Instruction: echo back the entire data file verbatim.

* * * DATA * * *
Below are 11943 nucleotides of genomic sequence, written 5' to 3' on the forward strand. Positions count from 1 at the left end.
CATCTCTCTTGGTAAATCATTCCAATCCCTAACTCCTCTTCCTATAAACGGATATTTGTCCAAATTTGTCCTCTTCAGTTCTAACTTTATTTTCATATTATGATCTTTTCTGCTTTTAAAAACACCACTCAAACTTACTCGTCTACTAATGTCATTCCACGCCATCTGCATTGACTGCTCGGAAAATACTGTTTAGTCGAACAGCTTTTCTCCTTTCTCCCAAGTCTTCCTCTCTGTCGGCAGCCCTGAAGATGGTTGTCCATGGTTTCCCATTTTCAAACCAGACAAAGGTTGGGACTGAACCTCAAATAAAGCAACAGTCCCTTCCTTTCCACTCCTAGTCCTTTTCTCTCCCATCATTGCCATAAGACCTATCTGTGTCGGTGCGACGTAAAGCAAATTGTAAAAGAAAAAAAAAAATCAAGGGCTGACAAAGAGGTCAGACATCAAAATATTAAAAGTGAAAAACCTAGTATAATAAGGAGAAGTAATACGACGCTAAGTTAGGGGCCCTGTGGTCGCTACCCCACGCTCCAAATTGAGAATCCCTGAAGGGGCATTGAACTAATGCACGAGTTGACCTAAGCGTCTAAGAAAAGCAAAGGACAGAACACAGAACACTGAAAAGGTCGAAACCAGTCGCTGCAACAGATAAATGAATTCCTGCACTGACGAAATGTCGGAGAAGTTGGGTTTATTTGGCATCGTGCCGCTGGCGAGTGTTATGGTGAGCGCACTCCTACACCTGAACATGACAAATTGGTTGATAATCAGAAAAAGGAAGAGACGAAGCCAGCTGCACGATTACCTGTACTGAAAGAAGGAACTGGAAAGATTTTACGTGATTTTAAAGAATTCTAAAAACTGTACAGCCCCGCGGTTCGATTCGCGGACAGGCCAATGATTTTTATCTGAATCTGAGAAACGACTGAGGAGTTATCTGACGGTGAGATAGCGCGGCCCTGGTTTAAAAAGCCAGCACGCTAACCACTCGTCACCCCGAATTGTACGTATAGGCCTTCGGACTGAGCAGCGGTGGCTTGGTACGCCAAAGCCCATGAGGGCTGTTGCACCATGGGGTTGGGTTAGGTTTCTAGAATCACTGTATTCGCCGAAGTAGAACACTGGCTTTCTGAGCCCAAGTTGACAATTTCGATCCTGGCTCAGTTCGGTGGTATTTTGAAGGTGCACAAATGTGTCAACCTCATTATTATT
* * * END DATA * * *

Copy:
Below are 11943 nucleotides of genomic sequence, written 5' to 3' on the forward strand. Positions count from 1 at the left end.
CATCTCTCTTGGTAAATCATTCCAATCCCTAACTCCTCTTCCTATAAACGGATATTTGTCCAAATTTGTCCTCTTCAGTTCTAACTTTATTTTCATATTATGATCTTTTCTGCTTTTAAAAACACCACTCAAACTTACTCGTCTACTAATGTCATTCCACGCCATCTGCATTGACTGCTCGGAAAATACTGTTTAGTCGAACAGCTTTTCTCCTTTCTCCCAAGTCTTCCTCTCTGTCGGCAGCCCTGAAGATGGTTGTCCATGGTTTCCCATTTTCAAACCAGACAAAGGTTGGGACTGAACCTCAAATAAAGCAACAGTCCCTTCCTTTCCACTCCTAGTCCTTTTCTCTCCCATCATTGCCATAAGACCTATCTGTGTCGGTGCGACGTAAAGCAAATTGTAAAAGAAAAAAAAAAATCAAGGGCTGACAAAGAGGTCAGACATCAAAATATTAAAAGTGAAAAACCTAGTATAATAAGGAGAAGTAATACGACGCTAAGTTAGGGGCCCTGTGGTCGCTACCCCACGCTCCAAATTGAGAATCCCTGAAGGGGCATTGAACTAATGCACGAGTTGACCTAAGCGTCTAAGAAAAGCAAAGGACAGAACACAGAACACTGAAAAGGTCGAAACCAGTCGCTGCAACAGATAAATGAATTCCTGCACTGACGAAATGTCGGAGAAGTTGGGTTTATTTGGCATCGTGCCGCTGGCGAGTGTTATGGTGAGCGCACTCCTACACCTGAACATGACAAATTGGTTGATAATCAGAAAAAGGAAGAGACGAAGCCAGCTGCACGATTACCTGTACTGAAAGAAGGAACTGGAAAGATTTTACGTGATTTTAAAGAATTCTAAAAACTGTACAGCCCCGCGGTTCGATTCGCGGACAGGCCAATGATTTTTATCTGAATCTGAGAAACGACTGAGGAGTTATCTGACGGTGAGATAGCGCGGCCCTGGTTTAAAAAGCCAGCACGCTAACCACTCGTCACCCCGAATTGTACGTATAGGCCTTCGGACTGAGCAGCGGTGGCTTGGTACGCCAAAGCCCATGAGGGCTGTTGCACCATGGGGTTGGGTTAGGTTTCTAGAATCACTGTATTCGCCGAAGTAGAACACTGGCTTTCTGAGCCCAAGTTGACAATTTCGATCCTGGCTCAGTTCGGTGGTATTTTGAAGGTGCACAAATGTGTCAACCTCATTATTATT